Abstract submission is now open for ESA’s 100th Annual Meeting in Baltimore. Join us as we celebrate our Centennial next August. In addition to the familiar talk and poster formats, a new contributed abstract format, five minute lightning talks, will debut this year. The deadline for all abstracts is 5:00 p.m. Eastern (2:00 p.m. Pacific) on Thurs., February 26. No late abstracts will be accepted, so be sure to submit on time.


Effective scientist-communicators who foster information-sharing and respect between science and the public are essential for true public communication of and engagement with science. ESA’s Public Affairs Office in partnership with AAAS is offering a four-hour interactive Communicating Climate Science Workshop in Washington, DC on Wednesday, March 4, 2015.

While there is no charge for the workshop, space is limited. Please contact Alison Mize, for more information or to register.


ESA members pictured (left to right): Erle Ellis, Nancy Grimm, Karen Lips, James McGraw, and Lisa Schulte-Moore.

An anthromes map outlining human influences on ecology by ERLE ELLIS (University of Maryland) is now part of the 10th edition of the National Geographic World Atlas.

NANCY GRIMM (Arizona State University) served on the on the Royal Society working group that produced a report: Resilience to Extreme Weather. The report outlines the increased risks for human populations due to extreme weather caused by climate change.

In November, national media featured a research paper KAREN LIPS (University of Maryland) co-authored describing the distribution of a newly emerging pathogen of amphibians known as Bs (Batrachochytrium salamandrivorans). The New York Times published an op-ed co-written with Joe Mendelson describing threats of wildlife diseases to US biodiversity and highlighting possible options for policymakers. In July Lips presented at a Capitol Hill congressional briefing organized by the National Environmental Coalition on Invasive Species (NECIS) about threats to U.S. biodiversity from invasive wildlife pathogens.

JAMES MCGRAW (West Virginia University) was featured in West Virginia Public Radio this fall for his research into the role thrushes play in dispersal of American ginseng seeds. The research was based on the work of Amy Hruska, who studied the dispersers of American ginseng seeds using wildlife cameras.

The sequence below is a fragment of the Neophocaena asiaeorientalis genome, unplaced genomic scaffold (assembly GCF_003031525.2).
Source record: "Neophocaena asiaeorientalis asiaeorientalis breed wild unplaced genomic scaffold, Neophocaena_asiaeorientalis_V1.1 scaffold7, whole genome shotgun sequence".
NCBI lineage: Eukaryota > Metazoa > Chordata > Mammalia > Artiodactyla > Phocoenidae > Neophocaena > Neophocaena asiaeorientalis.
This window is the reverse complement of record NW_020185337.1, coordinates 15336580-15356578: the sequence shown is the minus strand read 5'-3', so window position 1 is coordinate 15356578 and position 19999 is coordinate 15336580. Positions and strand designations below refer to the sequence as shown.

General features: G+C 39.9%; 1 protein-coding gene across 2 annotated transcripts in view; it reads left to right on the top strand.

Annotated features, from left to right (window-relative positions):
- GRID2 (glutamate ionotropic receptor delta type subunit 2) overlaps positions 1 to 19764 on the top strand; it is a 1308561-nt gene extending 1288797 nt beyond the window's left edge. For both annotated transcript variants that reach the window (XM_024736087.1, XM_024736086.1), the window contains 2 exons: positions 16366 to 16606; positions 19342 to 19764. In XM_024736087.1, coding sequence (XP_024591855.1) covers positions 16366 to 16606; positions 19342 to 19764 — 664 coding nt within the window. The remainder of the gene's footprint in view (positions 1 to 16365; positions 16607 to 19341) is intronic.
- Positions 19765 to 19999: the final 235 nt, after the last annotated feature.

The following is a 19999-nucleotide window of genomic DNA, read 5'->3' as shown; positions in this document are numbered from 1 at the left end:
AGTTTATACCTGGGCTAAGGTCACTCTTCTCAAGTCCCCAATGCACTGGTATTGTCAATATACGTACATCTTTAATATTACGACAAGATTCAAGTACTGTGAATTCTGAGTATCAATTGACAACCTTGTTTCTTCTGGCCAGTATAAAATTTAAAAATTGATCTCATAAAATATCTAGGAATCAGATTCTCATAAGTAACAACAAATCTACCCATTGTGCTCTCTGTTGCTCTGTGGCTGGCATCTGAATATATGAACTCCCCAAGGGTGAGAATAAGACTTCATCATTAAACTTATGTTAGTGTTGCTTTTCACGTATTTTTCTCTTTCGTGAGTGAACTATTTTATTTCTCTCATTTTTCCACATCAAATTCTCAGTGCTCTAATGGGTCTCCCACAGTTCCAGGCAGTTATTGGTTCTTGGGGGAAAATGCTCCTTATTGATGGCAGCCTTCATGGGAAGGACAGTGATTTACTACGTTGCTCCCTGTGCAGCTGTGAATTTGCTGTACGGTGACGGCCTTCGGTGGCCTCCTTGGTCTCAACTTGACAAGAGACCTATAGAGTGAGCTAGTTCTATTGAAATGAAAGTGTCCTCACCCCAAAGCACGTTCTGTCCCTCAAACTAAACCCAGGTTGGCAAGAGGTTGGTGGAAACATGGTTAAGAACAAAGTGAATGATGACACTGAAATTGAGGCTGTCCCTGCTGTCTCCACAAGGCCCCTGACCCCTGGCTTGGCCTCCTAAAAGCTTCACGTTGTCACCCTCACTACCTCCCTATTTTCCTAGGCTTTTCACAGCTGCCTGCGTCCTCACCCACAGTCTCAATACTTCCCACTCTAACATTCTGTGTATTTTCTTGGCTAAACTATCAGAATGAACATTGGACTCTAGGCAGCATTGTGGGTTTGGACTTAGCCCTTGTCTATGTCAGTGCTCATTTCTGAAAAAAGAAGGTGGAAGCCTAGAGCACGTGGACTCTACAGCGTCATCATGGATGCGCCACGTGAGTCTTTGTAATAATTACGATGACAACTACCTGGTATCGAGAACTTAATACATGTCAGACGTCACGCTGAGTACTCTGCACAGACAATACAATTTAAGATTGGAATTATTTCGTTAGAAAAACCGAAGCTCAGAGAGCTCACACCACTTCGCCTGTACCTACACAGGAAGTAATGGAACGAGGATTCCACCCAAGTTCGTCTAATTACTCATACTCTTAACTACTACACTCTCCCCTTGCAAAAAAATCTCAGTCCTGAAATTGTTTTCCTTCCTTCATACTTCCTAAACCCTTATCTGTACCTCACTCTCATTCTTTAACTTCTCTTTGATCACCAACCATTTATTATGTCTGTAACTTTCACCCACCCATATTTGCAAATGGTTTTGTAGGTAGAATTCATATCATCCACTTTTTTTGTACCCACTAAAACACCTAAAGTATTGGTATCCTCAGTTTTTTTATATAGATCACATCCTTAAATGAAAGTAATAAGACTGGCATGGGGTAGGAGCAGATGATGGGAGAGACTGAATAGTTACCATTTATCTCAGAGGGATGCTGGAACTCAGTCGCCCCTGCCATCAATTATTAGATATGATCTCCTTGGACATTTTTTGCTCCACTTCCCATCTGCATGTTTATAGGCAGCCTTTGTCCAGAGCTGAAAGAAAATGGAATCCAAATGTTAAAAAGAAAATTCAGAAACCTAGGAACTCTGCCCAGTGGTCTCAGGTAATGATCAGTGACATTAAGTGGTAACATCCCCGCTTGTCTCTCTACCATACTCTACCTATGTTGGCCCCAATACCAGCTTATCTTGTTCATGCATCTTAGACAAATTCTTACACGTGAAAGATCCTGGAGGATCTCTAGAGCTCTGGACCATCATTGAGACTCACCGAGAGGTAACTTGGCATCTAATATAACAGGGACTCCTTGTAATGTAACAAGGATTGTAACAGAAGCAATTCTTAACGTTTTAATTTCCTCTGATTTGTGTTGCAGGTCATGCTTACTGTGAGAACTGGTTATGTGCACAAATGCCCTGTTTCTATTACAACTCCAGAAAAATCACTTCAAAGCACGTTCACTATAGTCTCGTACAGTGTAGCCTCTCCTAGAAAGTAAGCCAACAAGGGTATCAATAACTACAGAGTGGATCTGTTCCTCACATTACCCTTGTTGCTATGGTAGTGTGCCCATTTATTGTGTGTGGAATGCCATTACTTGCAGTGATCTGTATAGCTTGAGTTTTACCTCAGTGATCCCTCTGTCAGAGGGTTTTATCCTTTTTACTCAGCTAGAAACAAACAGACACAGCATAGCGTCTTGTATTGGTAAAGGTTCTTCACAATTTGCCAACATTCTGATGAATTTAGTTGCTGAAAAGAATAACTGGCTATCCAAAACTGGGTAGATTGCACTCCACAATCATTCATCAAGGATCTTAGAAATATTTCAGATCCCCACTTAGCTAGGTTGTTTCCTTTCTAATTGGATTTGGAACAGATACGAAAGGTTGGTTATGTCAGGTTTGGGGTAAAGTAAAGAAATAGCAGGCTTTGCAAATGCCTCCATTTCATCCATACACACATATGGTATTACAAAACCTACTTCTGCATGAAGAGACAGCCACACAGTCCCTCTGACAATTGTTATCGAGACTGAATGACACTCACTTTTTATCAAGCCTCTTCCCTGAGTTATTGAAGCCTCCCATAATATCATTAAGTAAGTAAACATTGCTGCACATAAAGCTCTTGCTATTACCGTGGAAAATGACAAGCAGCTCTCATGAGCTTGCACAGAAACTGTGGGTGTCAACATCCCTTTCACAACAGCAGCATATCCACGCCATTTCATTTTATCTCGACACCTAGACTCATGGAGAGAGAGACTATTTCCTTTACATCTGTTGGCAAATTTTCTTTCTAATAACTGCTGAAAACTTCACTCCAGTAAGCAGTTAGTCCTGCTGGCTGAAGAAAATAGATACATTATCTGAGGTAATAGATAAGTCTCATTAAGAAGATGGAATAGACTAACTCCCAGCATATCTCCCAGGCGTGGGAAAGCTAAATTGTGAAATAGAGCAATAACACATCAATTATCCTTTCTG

LISA SCHULTE-MOORE (Iowa State University) was featured in a column by The New York Times for her work in the STRIPS project, a science-based technique of integrating row crops with indigenous prairie plants to reduce runoff, soil erosion and nutrient loss. The project was also featured in ESA’s Field Talk podcast.



ATTENTION ESA MEMBERS: Beginning in membership year 2015, dues will include membership with one section or chapter of your choice. You are still free to join additional sections or chapters.

NEW SECTIONS: There are two new ESA sections: The Disease Ecology Section will promote research and education regarding epidemiology, evolution, and ecology of host-pathogen and host-parasite (hereafter referred to as host-parasite) interactions and disease. The Early Career Ecologist Section is dedicated to supporting ecologists in the transition from student through their first few years’ full-time employment. Questions and comments can be directed to Daniel Scholes, Chair, at or via Twitter @esa_earlycareer.

Keep track of science and policy developments, news about your fellow ecologists and join the conversation through our Facebook page and twitter.


EcoTone: ESA’s blog is soliciting guest contributions about citizen science as well as posts highlighting ecology and its connections to policy and society. Contact ESA Communications Officer Liza Lester to learn about contributing a post:

Podcasts: Field Talk features the field experiences of ecologists, including the work of those who have been published in the Society’s journals. For more information, contact Liza Lester: The Ecologist Goes to Washington podcast provides a venue to communicate experiences in public policy. For more information, contact ESA Policy Analyst, Terence Houston:

ESA in Action Winter 2015: If you have an interesting story about sharing your work beyond the ecological community or have been actively involved in policy or media communication, we’d like to hear from you. Please send updates to ESA’s Public Affairs Office at

Keep track of science and policy developments, news about your fellow ecologists and join the conversation through our Facebook page and twitter.